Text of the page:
Annual Scion Wood Exchange and Grafting demonstration. Bring your favorite cultivars (but not ones with current patents). Martin Koning-Bastiaan will do a grafting demonstration, assisted by other experienced chapter members' thoughts and techniques.

At the Irvine cherimoya tasting event today, I got a chance to chat with the Director of Nursery Operations of LaVerne Nursery (Piru, CA).

Here is the latest information on La Verne SoCal mangos:
1. La Verne will soon begin to sell grafted Alphonso mangos.   
2. La Verne is experimenting with Turpentine rootstock.
Manila seedling is currently used for rootstock.  I was told that LaVerne uses the largest/healthiest sprout as rootstock. 
3. I discussed their practice of high mango graft lines and expressed a desire (on behalf of home growers/enthusiasts) for a lower graft line.   LaVerne practices veneer grafts, and the high graft lines appears to give them the most opportunities for success if the initial graft fails.
4. I was informed that a new mango orchard(s) in Ojai, CA is in the works.  Watch out Coachella Valley!
5. I submitted a list of commonly bought/desired mango trees (by the SoCal Tropical Fruit Forum members) in hopes of encouraging LaVerne to begin experimenting with other varieties for SoCal propagation. They currently only propagate Glenn, Gold Nugget, Haden, Keitt, Kent, Manila, Nam Doc Mai#4, Thompson, Timotayo, Tommy Atkins,  Valencia Pride, and Villasenor. In general, LaVerne will always be less expensive than PIN, TT, and POG because of shipping costs to CA.  However, I was told that LaVerneís mango propagation program is currently limited by the availability of a reliable source of budwood and the ability of that mango variety to thrive in the SoCal climate.

Looking to purchase mango scions (for shipment to CA in spring) for the following Indian mango cultivars:
Langra Banarasi
Dussheri (Dasheri)
Chausa (Chaunsa)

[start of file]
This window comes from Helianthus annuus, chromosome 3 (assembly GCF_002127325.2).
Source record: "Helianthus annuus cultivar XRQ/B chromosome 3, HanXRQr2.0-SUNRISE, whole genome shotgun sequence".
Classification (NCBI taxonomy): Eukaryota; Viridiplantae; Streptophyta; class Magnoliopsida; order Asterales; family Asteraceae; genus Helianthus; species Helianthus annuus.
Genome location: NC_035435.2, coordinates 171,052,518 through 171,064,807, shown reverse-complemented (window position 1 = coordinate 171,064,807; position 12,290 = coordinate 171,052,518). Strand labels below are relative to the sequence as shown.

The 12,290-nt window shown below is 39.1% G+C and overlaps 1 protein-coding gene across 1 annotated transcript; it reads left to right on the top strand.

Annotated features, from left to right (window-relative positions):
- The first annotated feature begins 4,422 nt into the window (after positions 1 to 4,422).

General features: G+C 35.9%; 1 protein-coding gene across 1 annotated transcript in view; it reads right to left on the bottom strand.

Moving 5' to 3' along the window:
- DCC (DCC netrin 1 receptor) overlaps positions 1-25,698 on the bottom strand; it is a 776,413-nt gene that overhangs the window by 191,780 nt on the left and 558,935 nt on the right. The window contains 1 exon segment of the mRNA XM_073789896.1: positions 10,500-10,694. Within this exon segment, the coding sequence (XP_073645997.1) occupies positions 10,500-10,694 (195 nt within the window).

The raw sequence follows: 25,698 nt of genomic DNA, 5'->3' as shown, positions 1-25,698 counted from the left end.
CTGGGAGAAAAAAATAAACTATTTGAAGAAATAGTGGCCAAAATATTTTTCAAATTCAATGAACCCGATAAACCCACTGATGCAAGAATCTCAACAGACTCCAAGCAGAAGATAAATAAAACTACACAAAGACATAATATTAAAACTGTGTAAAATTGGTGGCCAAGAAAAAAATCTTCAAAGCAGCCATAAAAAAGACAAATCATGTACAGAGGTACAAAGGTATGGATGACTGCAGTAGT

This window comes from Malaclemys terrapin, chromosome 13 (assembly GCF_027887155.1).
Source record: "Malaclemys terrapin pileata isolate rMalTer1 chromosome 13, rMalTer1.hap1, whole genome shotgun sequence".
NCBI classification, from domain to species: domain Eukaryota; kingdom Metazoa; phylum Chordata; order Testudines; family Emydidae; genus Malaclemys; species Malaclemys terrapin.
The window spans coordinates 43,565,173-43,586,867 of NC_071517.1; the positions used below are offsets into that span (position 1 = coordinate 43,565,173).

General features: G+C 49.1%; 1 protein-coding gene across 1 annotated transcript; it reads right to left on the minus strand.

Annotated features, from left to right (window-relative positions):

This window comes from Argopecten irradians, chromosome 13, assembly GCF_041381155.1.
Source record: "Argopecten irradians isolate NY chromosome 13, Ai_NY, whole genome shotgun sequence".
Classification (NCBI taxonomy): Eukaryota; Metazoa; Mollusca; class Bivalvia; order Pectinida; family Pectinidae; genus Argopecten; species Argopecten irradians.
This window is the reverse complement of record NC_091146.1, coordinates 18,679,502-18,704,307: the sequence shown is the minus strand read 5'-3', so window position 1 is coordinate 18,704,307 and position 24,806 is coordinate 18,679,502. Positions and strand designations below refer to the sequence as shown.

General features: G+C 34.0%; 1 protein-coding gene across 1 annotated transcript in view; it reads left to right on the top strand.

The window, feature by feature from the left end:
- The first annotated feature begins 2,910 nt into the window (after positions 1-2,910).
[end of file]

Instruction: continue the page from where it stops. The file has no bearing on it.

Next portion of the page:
Tropical Fruit Discussion / Mango varieties sold by PIN
« on: January 11, 2014, 01:03:18 PM »
Does anyone have an updated list of current mango varieties produced/sold by PIN?
There appears to be at least one or more mango varieties that are or will be available for sale that are not in the published PIN mango viewer list.
1) PIN's mango viewer shows 39 mango varieties in pictures, but their list on the right of the mango viewer identifies only 38.  Pim Saen Meun was left accidentally off the right side listing.
2) I recall that Bendersgrove said Galaxy (Keitt cross) is a new mango variety that will be for sale in the Spring 2014.
3) Yesterday, I was made aware by Champa Nursery (El Monte, CA) that Coconut Cream (Edwards crossed with Gary) is available for purchase from PIN, but I did not see this on their website.
Just wondering if there are any more unlisted PIN varieties that we can ask SoCal nurseries to purchase in the Spring.



Floridians really have it lucky when it comes to mango tree varieties. 
In the Los Angeles CA area, Mimosa LA is probably the largest retailer of mango trees from Florida.  But the selection is very limited these days and the prices are high (relative to Florida) due to shipping and CA phyto certs.  Mimosa LA either grafts mango trees onto manila rootstock themselves or buys mango trees from PIN grafted on turpentine rootstock.

There was not much of a great 50% off sale for the last 2 years at Mimosa LA, even with the mango trees repotted up to larger size pots.  However, there are still trees that are 50% off, but were mainly the ones in poorer condition (I saw Carrie, NDM, Elephant (Lancetilla)).

Donít get me wrong, there are a lot of nice looking mango trees at Mimosa LA, but Angelinos have to pay the CA price. 
Small trees grafted by Mimosa onto Manila rootstock were tagged $85 (Pim Saen Mun, VP, NDM, Alphonso). 

I donít know what Mimosa will actually sell these for today.  [In the past, a tagged $90 tree had a 11% discount with a final price of $80]

7 gallon mango trees were tagged $180, but are selling for ~30% off (Final price $125).  The limited varieties I saw were Carrie, NDM, VP, Elephant (Lancetilla), and Alphonso.  There were a few that seem to be unlabeled, but I didnít check for labels on the pot itself.